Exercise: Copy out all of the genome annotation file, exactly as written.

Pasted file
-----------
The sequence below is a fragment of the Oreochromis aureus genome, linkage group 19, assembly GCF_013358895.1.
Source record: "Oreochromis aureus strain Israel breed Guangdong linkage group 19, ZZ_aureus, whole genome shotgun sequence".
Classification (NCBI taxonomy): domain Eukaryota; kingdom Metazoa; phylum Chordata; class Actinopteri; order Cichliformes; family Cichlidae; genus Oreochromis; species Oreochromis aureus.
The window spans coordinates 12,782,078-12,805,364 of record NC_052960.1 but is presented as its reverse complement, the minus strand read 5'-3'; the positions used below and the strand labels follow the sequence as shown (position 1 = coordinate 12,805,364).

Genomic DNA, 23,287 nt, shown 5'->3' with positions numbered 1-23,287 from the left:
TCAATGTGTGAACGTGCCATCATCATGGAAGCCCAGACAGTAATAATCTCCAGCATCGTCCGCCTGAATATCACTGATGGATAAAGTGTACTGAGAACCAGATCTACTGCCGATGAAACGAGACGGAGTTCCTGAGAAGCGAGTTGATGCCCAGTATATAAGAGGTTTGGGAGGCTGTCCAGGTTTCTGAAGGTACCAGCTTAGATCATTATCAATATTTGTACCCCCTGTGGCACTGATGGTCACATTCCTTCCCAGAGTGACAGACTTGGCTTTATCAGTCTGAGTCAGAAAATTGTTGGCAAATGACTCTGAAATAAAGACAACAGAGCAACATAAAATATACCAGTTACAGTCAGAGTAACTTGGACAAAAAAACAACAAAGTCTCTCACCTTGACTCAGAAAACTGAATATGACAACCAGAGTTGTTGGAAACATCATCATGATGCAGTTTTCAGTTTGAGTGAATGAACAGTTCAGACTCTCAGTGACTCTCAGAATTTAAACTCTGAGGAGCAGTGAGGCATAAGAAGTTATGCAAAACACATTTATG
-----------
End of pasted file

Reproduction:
The sequence below is a fragment of the Oreochromis aureus genome, linkage group 19, assembly GCF_013358895.1.
Source record: "Oreochromis aureus strain Israel breed Guangdong linkage group 19, ZZ_aureus, whole genome shotgun sequence".
Classification (NCBI taxonomy): domain Eukaryota; kingdom Metazoa; phylum Chordata; class Actinopteri; order Cichliformes; family Cichlidae; genus Oreochromis; species Oreochromis aureus.
The window spans coordinates 12,782,078-12,805,364 of record NC_052960.1 but is presented as its reverse complement, the minus strand read 5'-3'; the positions used below and the strand labels follow the sequence as shown (position 1 = coordinate 12,805,364).

Genomic DNA, 23,287 nt, shown 5'->3' with positions numbered 1-23,287 from the left:
TCAATGTGTGAACGTGCCATCATCATGGAAGCCCAGACAGTAATAATCTCCAGCATCGTCCGCCTGAATATCACTGATGGATAAAGTGTACTGAGAACCAGATCTACTGCCGATGAAACGAGACGGAGTTCCTGAGAAGCGAGTTGATGCCCAGTATATAAGAGGTTTGGGAGGCTGTCCAGGTTTCTGAAGGTACCAGCTTAGATCATTATCAATATTTGTACCCCCTGTGGCACTGATGGTCACATTCCTTCCCAGAGTGACAGACTTGGCTTTATCAGTCTGAGTCAGAAAATTGTTGGCAAATGACTCTGAAATAAAGACAACAGAGCAACATAAAATATACCAGTTACAGTCAGAGTAACTTGGACAAAAAAACAACAAAGTCTCTCACCTTGACTCAGAAAACTGAATATGACAACCAGAGTTGTTGGAAACATCATCATGATGCAGTTTTCAGTTTGAGTGAATGAACAGTTCAGACTCTCAGTGACTCTCAGAATTTAAACTCTGAGGAGCAGTGAGGCATAAGAAGTTATGCAAAACACATTTATG